1. Check with your local jurisdiction

See what they’re already doing, such as adopting a newer version of the building code or conducting community outreach. They may even offer rebates for implementing some heat island mitigation technologies.


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2. Look at your own building

Any improvement you can get a rebate for will naturally be a priority. Then start looking at other strategies you can implement, especially the ones that will yield additional dividends beyond just mitigating the urban heat island effect.

For example, if you need to repave your parking lot or walkways anyway, think about spending a little more upfront to install permeable pavement. Permeable pavement will allow water runoff to flow through it, where it will be absorbed by plants or bodies of water that help cool the area.

3. Reflective roofing

Coatings and retrofits are another area where one project can deliver multiple benefits. A reflective roof that absorbs less sun than conventional roofs reduces the surface temperature of the roof. This reduces the roof’s contribution to the local heat island but also makes it easier and cheaper to keep the building cool enough.

“The more reflective a roof is, the more effective it will be in reducing the surface temperature of the roof and heat gain into the building,” explain Steuben and Schneider. “More reflective can mean whiter and brighter, but reflective roofing isn’t limited to white products. Innovations in ‘cool colors’ result in products that look the same to our eyes but reflect a greater amount of infrared heat.”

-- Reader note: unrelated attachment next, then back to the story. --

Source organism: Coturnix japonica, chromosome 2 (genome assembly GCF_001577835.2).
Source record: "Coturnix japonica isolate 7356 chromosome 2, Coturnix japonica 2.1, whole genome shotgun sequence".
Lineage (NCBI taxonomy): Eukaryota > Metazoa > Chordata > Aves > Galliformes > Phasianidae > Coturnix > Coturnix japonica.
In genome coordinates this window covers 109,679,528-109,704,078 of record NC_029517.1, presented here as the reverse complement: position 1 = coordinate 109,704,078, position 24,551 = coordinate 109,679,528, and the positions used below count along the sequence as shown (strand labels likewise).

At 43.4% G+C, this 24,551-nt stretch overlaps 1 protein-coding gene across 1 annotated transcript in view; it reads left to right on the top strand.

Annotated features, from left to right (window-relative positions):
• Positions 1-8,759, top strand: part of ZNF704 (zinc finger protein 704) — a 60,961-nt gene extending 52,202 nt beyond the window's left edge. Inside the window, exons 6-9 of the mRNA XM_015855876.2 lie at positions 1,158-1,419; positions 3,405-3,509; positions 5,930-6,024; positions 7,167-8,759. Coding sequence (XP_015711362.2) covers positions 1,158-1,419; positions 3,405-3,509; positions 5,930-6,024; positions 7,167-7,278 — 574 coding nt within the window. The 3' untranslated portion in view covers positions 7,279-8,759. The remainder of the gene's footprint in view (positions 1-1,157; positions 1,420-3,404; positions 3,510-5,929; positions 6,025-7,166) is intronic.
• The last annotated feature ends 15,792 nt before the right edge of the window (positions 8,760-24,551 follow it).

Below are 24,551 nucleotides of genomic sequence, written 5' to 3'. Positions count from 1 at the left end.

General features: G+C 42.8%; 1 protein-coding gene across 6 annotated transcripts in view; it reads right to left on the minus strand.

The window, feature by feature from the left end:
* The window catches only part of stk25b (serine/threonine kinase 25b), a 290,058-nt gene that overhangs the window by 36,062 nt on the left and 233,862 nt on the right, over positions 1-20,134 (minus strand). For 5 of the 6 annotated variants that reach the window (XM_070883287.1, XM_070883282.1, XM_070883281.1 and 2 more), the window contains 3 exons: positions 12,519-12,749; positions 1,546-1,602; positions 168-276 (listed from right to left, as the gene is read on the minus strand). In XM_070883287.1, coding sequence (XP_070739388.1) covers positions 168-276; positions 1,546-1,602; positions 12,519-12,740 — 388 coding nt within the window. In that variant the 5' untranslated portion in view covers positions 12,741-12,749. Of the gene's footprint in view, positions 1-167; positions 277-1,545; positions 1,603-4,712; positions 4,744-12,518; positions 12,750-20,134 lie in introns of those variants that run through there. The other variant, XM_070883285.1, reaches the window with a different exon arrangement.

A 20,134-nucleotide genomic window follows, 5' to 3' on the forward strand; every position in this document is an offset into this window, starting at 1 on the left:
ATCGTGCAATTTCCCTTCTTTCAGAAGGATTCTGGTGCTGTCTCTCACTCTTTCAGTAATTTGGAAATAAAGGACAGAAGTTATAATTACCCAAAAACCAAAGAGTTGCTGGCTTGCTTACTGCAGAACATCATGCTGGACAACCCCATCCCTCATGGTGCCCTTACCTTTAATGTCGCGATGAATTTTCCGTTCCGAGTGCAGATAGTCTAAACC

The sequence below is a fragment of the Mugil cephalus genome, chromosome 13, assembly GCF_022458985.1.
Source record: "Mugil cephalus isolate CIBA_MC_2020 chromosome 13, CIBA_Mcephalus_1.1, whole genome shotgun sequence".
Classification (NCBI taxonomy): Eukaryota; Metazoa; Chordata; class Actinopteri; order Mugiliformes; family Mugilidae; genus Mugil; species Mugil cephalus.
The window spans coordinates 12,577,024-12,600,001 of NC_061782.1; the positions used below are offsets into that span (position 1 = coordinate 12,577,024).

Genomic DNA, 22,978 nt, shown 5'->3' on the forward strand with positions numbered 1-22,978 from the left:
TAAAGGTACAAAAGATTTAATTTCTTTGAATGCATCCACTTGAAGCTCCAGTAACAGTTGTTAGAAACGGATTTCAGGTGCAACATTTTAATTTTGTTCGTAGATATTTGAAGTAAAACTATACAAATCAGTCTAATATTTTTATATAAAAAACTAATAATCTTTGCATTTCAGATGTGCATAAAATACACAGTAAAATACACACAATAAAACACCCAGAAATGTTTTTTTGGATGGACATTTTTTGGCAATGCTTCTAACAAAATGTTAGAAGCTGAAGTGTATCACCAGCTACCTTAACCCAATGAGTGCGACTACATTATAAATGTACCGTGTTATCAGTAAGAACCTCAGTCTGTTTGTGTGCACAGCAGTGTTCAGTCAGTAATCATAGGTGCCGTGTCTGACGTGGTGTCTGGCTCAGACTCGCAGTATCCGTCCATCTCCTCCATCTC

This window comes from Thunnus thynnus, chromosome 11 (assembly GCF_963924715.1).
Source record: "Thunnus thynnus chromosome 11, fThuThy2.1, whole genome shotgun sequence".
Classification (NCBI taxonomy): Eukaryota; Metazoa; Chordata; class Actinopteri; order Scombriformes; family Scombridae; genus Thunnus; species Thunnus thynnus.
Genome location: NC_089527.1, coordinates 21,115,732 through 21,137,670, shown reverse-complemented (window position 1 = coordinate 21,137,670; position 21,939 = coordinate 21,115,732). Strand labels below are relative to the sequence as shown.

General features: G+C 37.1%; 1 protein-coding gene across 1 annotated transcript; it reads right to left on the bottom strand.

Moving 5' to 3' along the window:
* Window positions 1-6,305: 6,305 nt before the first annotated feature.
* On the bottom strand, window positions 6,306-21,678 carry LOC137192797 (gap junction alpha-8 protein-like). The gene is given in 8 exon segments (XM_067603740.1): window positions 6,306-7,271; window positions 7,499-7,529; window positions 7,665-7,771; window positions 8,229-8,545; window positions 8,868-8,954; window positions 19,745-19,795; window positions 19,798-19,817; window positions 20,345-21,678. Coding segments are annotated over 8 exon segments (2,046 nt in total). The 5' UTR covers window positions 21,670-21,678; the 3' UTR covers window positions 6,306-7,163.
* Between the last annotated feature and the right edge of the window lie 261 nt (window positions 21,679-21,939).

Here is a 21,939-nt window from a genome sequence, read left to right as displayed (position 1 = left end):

Prototypes of these colors tested at the Lawrence Berkeley National Laboratory show reflective roofing in royal blue, chocolate brown, terracotta and even black delivering reflectivity ratings that are two to 10 times higher than their non-reflective counterparts, even though the colors look the same to the naked eye.

[Learn more: Heat Island Effect: What You Need to Know]

4. Research products

In the meantime, investigate products that are currently on the market. The Cool Roof Rating Council maintains a stringent rating process that tests roofing products for solar reflectance (the solar radiation reflected away from the roof) and thermal emittance (how efficiently the roof sheds absorbed heat).

Its Rated Products Directory lists around 3,000 roofing products, along with their solar reflectance and thermal emittance values and their Solar Reflectance Index score, a measure that combines the other two values into a 0-100 rating.

You won’t be able to reverse your area’s urban heat island by yourself, but taking steps to mitigate its impact on your building (and your building’s impact on maintaining the heat island) will deliver energy, air conditioning and financial savings to your building while you do your part to reduce the urban heat island effect.

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About the Author

Janelle Penny | Editor-in-Chief at BUILDINGS

Janelle Penny has more than a decade of experience in journalism, with a special emphasis on covering facilities management. She aims to deliver practical, actionable content for facilities professionals.